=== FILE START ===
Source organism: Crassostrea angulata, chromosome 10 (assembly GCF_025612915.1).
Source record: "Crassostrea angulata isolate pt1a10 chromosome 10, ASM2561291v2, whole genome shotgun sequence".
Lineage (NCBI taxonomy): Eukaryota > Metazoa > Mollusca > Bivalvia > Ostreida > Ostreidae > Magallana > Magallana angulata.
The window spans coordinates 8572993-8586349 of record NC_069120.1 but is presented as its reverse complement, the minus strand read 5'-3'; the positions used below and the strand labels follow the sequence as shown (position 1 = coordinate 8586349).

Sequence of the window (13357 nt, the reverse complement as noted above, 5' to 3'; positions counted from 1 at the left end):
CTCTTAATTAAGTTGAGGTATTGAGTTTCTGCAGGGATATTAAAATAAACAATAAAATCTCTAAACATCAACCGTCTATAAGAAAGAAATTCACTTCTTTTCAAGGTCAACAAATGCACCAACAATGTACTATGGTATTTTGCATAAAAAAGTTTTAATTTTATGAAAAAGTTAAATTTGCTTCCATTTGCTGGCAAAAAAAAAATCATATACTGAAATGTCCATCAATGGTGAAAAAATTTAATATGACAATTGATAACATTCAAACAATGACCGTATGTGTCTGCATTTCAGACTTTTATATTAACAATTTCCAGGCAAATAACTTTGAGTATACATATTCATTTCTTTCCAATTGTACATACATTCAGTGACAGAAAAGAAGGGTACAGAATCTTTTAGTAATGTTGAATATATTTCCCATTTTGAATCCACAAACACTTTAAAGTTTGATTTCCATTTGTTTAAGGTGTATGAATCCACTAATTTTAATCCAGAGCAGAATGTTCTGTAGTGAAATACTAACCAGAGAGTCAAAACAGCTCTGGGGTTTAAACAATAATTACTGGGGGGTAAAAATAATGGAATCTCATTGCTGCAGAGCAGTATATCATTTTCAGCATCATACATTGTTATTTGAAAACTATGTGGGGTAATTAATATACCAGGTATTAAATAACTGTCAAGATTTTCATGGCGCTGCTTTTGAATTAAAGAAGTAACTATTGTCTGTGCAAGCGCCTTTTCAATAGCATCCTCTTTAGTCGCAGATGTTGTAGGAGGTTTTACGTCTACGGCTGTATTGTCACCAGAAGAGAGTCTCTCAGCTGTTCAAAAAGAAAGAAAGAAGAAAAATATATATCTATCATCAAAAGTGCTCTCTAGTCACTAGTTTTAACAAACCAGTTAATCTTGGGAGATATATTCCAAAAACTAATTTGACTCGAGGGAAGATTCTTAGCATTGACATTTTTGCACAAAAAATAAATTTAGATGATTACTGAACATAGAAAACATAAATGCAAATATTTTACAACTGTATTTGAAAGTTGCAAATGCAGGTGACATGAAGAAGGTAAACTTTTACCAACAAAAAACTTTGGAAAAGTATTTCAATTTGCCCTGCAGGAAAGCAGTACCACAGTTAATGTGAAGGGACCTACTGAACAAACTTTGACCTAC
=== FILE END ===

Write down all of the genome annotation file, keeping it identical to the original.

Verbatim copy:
Source organism: Crassostrea angulata, chromosome 10 (assembly GCF_025612915.1).
Source record: "Crassostrea angulata isolate pt1a10 chromosome 10, ASM2561291v2, whole genome shotgun sequence".
Lineage (NCBI taxonomy): Eukaryota > Metazoa > Mollusca > Bivalvia > Ostreida > Ostreidae > Magallana > Magallana angulata.
The window spans coordinates 8572993-8586349 of record NC_069120.1 but is presented as its reverse complement, the minus strand read 5'-3'; the positions used below and the strand labels follow the sequence as shown (position 1 = coordinate 8586349).

Sequence of the window (13357 nt, the reverse complement as noted above, 5' to 3'; positions counted from 1 at the left end):
CTCTTAATTAAGTTGAGGTATTGAGTTTCTGCAGGGATATTAAAATAAACAATAAAATCTCTAAACATCAACCGTCTATAAGAAAGAAATTCACTTCTTTTCAAGGTCAACAAATGCACCAACAATGTACTATGGTATTTTGCATAAAAAAGTTTTAATTTTATGAAAAAGTTAAATTTGCTTCCATTTGCTGGCAAAAAAAAAATCATATACTGAAATGTCCATCAATGGTGAAAAAATTTAATATGACAATTGATAACATTCAAACAATGACCGTATGTGTCTGCATTTCAGACTTTTATATTAACAATTTCCAGGCAAATAACTTTGAGTATACATATTCATTTCTTTCCAATTGTACATACATTCAGTGACAGAAAAGAAGGGTACAGAATCTTTTAGTAATGTTGAATATATTTCCCATTTTGAATCCACAAACACTTTAAAGTTTGATTTCCATTTGTTTAAGGTGTATGAATCCACTAATTTTAATCCAGAGCAGAATGTTCTGTAGTGAAATACTAACCAGAGAGTCAAAACAGCTCTGGGGTTTAAACAATAATTACTGGGGGGTAAAAATAATGGAATCTCATTGCTGCAGAGCAGTATATCATTTTCAGCATCATACATTGTTATTTGAAAACTATGTGGGGTAATTAATATACCAGGTATTAAATAACTGTCAAGATTTTCATGGCGCTGCTTTTGAATTAAAGAAGTAACTATTGTCTGTGCAAGCGCCTTTTCAATAGCATCCTCTTTAGTCGCAGATGTTGTAGGAGGTTTTACGTCTACGGCTGTATTGTCACCAGAAGAGAGTCTCTCAGCTGTTCAAAAAGAAAGAAAGAAGAAAAATATATATCTATCATCAAAAGTGCTCTCTAGTCACTAGTTTTAACAAACCAGTTAATCTTGGGAGATATATTCCAAAAACTAATTTGACTCGAGGGAAGATTCTTAGCATTGACATTTTTGCACAAAAAATAAATTTAGATGATTACTGAACATAGAAAACATAAATGCAAATATTTTACAACTGTATTTGAAAGTTGCAAATGCAGGTGACATGAAGAAGGTAAACTTTTACCAACAAAAAACTTTGGAAAAGTATTTCAATTTGCCCTGCAGGAAAGCAGTACCACAGTTAATGTGAAGGGACCTACTGAACAAACTTTGACCTAC